Intellectual Property, OMC Abogados & Consultores updates


Contributed by OMC Abogados & Consultores
Trademark registration FAQs
  • Peru
  • 03 May 2021

In Peru, the trademark application process takes between five and six months. Signs must comply with various requirements to be registered, including being distinctive and not misleading the public. Once a trademark has been registered, it is effective for 10 years. This article answers FAQs about the trademark registration process in Peru.

Cancellation of trademark registrations
  • Peru
  • 19 April 2021

It is possible to cancel the registration of a trademark where it can be proved that the owner, licensee or other authorised party has not used the trademark in Peru for three consecutive years. Parties may also request the cancellation of a trademark registration on grounds of lack of use during an opposition procedure.

Common terms in pharmaceutical trademarks
  • Peru
  • 12 April 2021

Pharmaceutical trademarks often comprise a combination of elements (eg, prefixes, suffixes or commonly used words) that evoke the product's properties, active ingredients or therapeutic function. Any party may include commonly used terms in a trademark. However, to avoid the risk of confusion, pharmaceutical trademarks must include elements in addition to the common term to ensure that consumers can identify and distinguish the product's commercial origin.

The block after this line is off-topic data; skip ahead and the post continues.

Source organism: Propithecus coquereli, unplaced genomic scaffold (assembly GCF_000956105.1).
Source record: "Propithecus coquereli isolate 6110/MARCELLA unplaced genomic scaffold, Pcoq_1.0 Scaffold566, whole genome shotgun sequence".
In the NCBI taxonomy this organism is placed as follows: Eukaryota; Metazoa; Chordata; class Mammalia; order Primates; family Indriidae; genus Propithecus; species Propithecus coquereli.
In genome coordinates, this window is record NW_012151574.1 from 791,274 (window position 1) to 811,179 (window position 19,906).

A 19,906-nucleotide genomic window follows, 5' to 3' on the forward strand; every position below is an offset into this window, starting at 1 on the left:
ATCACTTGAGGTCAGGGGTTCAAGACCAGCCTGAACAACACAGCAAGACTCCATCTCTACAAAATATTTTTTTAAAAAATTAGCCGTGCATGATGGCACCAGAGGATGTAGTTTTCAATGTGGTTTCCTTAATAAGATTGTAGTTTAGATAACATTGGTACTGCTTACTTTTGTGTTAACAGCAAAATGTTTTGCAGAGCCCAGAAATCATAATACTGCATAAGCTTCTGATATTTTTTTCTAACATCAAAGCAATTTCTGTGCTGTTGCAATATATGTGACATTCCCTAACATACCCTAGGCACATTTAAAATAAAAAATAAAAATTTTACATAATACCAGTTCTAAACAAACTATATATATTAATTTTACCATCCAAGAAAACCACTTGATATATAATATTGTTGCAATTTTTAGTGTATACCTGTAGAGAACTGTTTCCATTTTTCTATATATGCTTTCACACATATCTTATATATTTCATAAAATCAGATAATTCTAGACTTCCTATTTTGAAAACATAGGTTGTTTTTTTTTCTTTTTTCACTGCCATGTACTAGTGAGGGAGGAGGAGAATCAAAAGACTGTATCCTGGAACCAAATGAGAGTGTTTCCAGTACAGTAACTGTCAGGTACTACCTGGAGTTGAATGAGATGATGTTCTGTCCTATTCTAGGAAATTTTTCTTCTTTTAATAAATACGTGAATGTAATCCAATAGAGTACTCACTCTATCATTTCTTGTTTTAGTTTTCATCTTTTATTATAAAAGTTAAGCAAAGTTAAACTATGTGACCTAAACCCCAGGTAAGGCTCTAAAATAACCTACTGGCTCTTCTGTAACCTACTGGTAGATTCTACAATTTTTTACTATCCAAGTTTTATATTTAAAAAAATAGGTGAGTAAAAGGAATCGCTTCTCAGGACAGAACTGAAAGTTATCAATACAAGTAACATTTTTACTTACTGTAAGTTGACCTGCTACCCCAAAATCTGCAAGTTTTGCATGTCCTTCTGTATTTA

Legal protection for video games
  • Peru
  • 15 March 2021

In 2018 and 2017 respectively, the continued growth of the video game industry in Peru resulted in the development of nearly 600 titles and profits of S7.1 million. The Copyright Directorate has established rules to protect the works of video game creators and developers, which enable these parties to obtain greater rewards when their games launch on the market.

Registering collective trademarks during COVID-19 pandemic
  • Peru
  • 08 March 2021

Intellectual property is essential to Peru's economic recovery following the COVID-19 pandemic, which has significantly affected international trade. The National Institute for the Defence of Competition and Protection of Intellectual Property has encouraged the registration of collective trademarks, which enable parties to compete both nationally and internationally.

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